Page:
While a video review for a book may not be necessary, Bodell said they were particularly helpful for new toys like the latest Tickle Me Elmo or complicated consumer electronics devices.
For Orvis, a video of a customer catching a trophy fish using its Zero G Saltwater 909-4 fly rod speaks volumes. “It’s another reason for people to come to our site,” says Brad Wolansky, vp-eCommerce for the Sunderland, Vt., firm. “They want to engage with us and brag about their fish. Of course, we like to see them stay on our site longer—we like video for all those reasons. We also like the fact that it can make a customer feel good about their purchase decision. That’s the root of customer reviews, making them feel more secure.” Orvis added video in August.
Video consumer reviews are still new, very new. They make up only a small fraction of Amazon and Orvis reviews. But, this is expected to change quickly as more consumers embrace video and more marketers offer reviews on their sites (See “New Ideas,” page 10). Video phones and the simplicity of some of today’s desktop applications make creating video “less of an event,” said Marc Karasu, president of MeasuredUp.com, New York. Karasu left his post as vp-marketing of Hotjobs.com to quarterback MeasuredUp.com. The site encourages consumers to sound off about good and bad products and customer service. Next month, the site is relaunching with video capabilities.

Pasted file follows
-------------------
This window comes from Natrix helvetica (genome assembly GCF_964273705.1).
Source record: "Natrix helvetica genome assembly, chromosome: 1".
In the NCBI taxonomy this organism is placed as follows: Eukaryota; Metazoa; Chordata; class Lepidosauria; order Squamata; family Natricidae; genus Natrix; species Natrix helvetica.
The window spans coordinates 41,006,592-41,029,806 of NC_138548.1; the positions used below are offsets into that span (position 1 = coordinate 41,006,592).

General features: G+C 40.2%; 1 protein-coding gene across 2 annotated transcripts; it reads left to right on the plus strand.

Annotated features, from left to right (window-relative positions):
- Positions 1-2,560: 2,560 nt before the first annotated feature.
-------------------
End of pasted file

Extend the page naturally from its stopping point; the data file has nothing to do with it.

Video is a natural for consumers under 30, as they are heavy users of such sites as YouTube, he said. Video can be powerful “if you are shooting secret footage of an outrageous customer service experience,” Karasu said. However, “if it’s someone standing front of a store talking about what happened,” not so much.
Video is currently only about 1% of all reviews, according to Sam Decker, CMO of Bazaarvoice, the ratings and reviews service that created Orvis and PetCo’s consumer review section, based in Austin, Texas. However, Web sites can leverage this small pool of video reviews for a larger impact. Sections can be created showing the top-10 video reviews. Consumers can also be connected directly to the videos via e-mail links and RSS feeds.